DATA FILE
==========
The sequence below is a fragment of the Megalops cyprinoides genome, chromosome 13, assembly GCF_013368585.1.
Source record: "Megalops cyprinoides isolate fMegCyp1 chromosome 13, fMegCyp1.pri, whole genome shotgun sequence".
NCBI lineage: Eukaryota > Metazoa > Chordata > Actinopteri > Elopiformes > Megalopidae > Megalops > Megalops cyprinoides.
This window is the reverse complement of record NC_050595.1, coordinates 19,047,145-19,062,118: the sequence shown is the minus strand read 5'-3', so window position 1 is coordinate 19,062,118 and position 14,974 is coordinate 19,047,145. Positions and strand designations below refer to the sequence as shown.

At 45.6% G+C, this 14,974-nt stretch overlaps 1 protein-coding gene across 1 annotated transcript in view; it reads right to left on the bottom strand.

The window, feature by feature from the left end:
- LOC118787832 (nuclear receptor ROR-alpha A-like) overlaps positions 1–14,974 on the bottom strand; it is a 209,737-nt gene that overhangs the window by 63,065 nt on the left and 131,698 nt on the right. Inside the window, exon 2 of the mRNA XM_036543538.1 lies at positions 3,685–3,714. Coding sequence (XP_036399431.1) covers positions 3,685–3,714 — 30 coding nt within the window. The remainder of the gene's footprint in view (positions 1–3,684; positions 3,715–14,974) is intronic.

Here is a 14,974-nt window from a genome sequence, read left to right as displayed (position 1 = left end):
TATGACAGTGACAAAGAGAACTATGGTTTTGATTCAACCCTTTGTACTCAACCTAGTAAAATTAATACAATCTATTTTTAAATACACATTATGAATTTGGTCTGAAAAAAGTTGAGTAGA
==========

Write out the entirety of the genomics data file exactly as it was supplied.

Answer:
The sequence below is a fragment of the Megalops cyprinoides genome, chromosome 13, assembly GCF_013368585.1.
Source record: "Megalops cyprinoides isolate fMegCyp1 chromosome 13, fMegCyp1.pri, whole genome shotgun sequence".
NCBI lineage: Eukaryota > Metazoa > Chordata > Actinopteri > Elopiformes > Megalopidae > Megalops > Megalops cyprinoides.
This window is the reverse complement of record NC_050595.1, coordinates 19,047,145-19,062,118: the sequence shown is the minus strand read 5'-3', so window position 1 is coordinate 19,062,118 and position 14,974 is coordinate 19,047,145. Positions and strand designations below refer to the sequence as shown.

At 45.6% G+C, this 14,974-nt stretch overlaps 1 protein-coding gene across 1 annotated transcript in view; it reads right to left on the bottom strand.

The window, feature by feature from the left end:
- LOC118787832 (nuclear receptor ROR-alpha A-like) overlaps positions 1–14,974 on the bottom strand; it is a 209,737-nt gene that overhangs the window by 63,065 nt on the left and 131,698 nt on the right. Inside the window, exon 2 of the mRNA XM_036543538.1 lies at positions 3,685–3,714. Coding sequence (XP_036399431.1) covers positions 3,685–3,714 — 30 coding nt within the window. The remainder of the gene's footprint in view (positions 1–3,684; positions 3,715–14,974) is intronic.

Here is a 14,974-nt window from a genome sequence, read left to right as displayed (position 1 = left end):
TATGACAGTGACAAAGAGAACTATGGTTTTGATTCAACCCTTTGTACTCAACCTAGTAAAATTAATACAATCTATTTTTAAATACACATTATGAATTTGGTCTGAAAAAAGTTGAGTAGA